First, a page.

3. So we cannot be sure which version of GLuke is indicated by Clement’s reference here.
  4. Hengel based his arguments on the work of his student Winrich A. Löhr. Löhr himself was more cautious about his conclusions re Basilides knowledge of the Gospel of Luke, and noted that Basilides’ knowledge of the baptism of Jesus owed more to the gospels Mark or Matthew than to Luke.

There is another passage Löhr thinks demonstrates Basilides’ knowledge of Luke 16:19-31, the parable of Dives and Lazarus, the rich and the poor. The evidence comes from the Acta Archelai, a Latin text by Hegemonius, from the fourth century.

But the two main Latin manuscripts do not speak of the “parable of the rich and poor”, which would point to the passage in Luke. The key passage has been translated by S. D. F. Salmond as:

the figures of a rich principle and a poor principle

The critical Latin word in question is parvulam (normally meaning ‘small’). One early translator, M. Routh, was unable to understand this word in this context, so suggested it should be changed to parabolam (=parable). Löhr has based his view that Basilides knew this parable in Luke on this proposed translation by Routh. Tyson is not convinced. The more difficult original term should be understood first, and it is therefore preferable to follow the Salmond translation. If so, this passage in Acta Archelai gives no indication that Basilides knew the gospel of Luke.

Ignatius?

The passage in Smyrnaeans 3:2 has striking resemblances to Luke 24:39. See the table on Glenn Davis’s site.

Tyson refers here to Andrew Gregory, The Reception of Luke and Acts in the Period before Irenaeus: Looking for Luke in the Second Century, WUNT 2:169 (Tübingen: Mohr Siebeck, 2003). I have not yet seen this work so can only quote Tyson:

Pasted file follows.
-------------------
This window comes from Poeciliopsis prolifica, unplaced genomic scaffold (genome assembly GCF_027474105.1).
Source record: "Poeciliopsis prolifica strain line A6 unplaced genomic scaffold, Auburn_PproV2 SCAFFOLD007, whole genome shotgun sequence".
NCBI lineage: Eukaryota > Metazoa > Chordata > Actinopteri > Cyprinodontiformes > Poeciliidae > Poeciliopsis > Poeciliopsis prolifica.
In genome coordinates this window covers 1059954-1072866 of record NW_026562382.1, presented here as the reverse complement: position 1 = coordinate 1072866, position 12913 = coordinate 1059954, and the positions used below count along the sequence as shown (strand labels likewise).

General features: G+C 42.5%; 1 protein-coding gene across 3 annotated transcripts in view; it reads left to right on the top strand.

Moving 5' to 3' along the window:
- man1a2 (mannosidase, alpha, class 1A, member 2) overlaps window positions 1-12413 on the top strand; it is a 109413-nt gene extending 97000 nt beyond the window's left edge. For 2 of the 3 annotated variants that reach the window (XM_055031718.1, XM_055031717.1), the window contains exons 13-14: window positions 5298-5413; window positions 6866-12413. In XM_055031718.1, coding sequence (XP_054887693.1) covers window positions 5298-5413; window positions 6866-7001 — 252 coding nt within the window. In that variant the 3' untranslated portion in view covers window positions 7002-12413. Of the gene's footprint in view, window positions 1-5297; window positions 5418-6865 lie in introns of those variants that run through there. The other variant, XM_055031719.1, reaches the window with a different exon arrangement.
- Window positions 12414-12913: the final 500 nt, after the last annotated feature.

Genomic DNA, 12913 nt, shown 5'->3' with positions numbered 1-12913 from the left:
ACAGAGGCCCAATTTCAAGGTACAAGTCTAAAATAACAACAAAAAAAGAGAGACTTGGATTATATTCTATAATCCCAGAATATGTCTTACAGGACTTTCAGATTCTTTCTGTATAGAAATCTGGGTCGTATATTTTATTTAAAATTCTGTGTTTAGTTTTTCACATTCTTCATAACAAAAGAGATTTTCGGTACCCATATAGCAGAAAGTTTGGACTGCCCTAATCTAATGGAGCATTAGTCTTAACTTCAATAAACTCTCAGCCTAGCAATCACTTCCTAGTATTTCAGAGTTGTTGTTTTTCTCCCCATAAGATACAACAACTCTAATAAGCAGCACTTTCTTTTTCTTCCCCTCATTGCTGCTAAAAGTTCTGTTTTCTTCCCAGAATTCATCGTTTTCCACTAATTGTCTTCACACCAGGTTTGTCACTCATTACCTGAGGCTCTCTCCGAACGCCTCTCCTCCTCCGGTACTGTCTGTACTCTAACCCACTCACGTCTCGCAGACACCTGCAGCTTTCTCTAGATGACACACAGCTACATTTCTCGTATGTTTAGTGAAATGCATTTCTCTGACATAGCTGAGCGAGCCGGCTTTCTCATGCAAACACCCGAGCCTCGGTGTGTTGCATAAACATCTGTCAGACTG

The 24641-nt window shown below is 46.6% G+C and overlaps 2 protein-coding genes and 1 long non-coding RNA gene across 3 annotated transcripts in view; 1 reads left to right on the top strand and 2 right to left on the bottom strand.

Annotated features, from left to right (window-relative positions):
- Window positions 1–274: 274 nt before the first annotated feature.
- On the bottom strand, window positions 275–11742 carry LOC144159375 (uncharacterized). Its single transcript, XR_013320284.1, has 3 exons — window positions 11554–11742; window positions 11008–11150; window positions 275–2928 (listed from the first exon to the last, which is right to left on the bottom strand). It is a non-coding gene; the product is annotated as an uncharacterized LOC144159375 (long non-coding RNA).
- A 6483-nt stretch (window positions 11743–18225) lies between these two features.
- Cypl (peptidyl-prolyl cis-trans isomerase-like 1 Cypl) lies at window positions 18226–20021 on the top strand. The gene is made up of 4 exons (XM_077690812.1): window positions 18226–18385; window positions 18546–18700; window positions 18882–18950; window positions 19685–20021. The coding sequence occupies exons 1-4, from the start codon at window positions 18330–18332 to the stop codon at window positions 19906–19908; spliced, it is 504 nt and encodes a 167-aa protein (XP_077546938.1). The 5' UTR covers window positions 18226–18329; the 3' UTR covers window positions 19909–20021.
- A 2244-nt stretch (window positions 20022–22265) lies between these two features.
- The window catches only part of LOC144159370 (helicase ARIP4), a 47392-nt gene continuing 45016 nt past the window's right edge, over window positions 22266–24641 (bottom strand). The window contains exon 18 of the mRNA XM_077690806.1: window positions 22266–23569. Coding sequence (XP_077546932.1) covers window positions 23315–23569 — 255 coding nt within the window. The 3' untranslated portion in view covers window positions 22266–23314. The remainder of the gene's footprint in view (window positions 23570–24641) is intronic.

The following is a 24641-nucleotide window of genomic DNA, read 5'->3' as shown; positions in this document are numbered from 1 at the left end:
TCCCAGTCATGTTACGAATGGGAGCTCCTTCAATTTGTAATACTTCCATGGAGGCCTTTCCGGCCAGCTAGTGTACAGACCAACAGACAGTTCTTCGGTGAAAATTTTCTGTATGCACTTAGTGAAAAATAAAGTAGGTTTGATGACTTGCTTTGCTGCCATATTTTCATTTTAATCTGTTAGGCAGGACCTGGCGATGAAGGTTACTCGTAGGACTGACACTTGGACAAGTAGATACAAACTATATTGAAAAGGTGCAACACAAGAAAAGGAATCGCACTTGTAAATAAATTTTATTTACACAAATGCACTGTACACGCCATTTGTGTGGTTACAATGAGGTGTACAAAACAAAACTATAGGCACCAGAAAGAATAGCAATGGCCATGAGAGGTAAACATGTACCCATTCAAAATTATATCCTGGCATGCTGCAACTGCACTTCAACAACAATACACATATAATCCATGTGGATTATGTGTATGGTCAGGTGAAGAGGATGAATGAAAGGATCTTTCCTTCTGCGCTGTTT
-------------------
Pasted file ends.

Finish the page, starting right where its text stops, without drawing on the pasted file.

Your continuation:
After calling attention to similarities between the two texts in terms of setting and language, Gregory finally agrees with William R. Schoedel in rejecting the view that Ignatius knew and used the Gospel of Luke. (p.82)

I’m looking forward to having a look at Gregory’s arguments here.

Conclusions

He [Gregory] concludes that Justin and Marcion were the first to show an acquaintance with Luke but that probably neither was aware of the edition of Luke in its canonical form. Justin knew some sections of Luke but not the birth narratives, and Marcion knew a gospel similar to our canonical Luke but shorter. In fact, claims Gregory, “of potential significance . . . is the possibility that Marcion is actually the first witness to sustained use not just of Luke but of any discrete Gospel, and that he may in fact have been a conservative editor of a shorter form of Luke than that known today, a form with strong affinities to the western text.” Gregory further concludes that the “earliest patristic reference to a gospel associated with the name of Luke” is that of Irenaeus. (pp.82-83)

Tyson concludes “with Gregory and others, that citations and allusions to the Gospel of Luke do not require us to date the canonical version before ca. 120-125 c.e., the date we suggested for the composition of Acts.” (p.83)

Tyson then proceeds to discuss in detail the relationship between Marcion and Luke. Intend to cover that in future posts here.

  • 2008-06-03 07:58:42 UTC - 07:58 | Permalink

    I’d thought the from-memory reference to Luke in Smyreans 3.2 was the earliest. I assume Gregory gets around this by considering the Ignatius letters to be forgeries dated later than Eusebius’s estimation of Igantius’s death.

  • 2008-06-03 08:53:38 UTC - 08:53 | Permalink

    No. I’ve since got access to Gregory’s discussion. I’ve only skimmed so far, it looks like he discusses the differences in the Greek, the variants in the Luke manuscripts and the patristic testimony — it seems it is facile to conclude a relationship in either direction between them. Evidence is said to strongly indicate both drawing on a common tradition. Look forward to making his comments available here.

  • Pingback: Ignatius and the Gospel of Luke: In a relationship or just distant cousins? « Vridar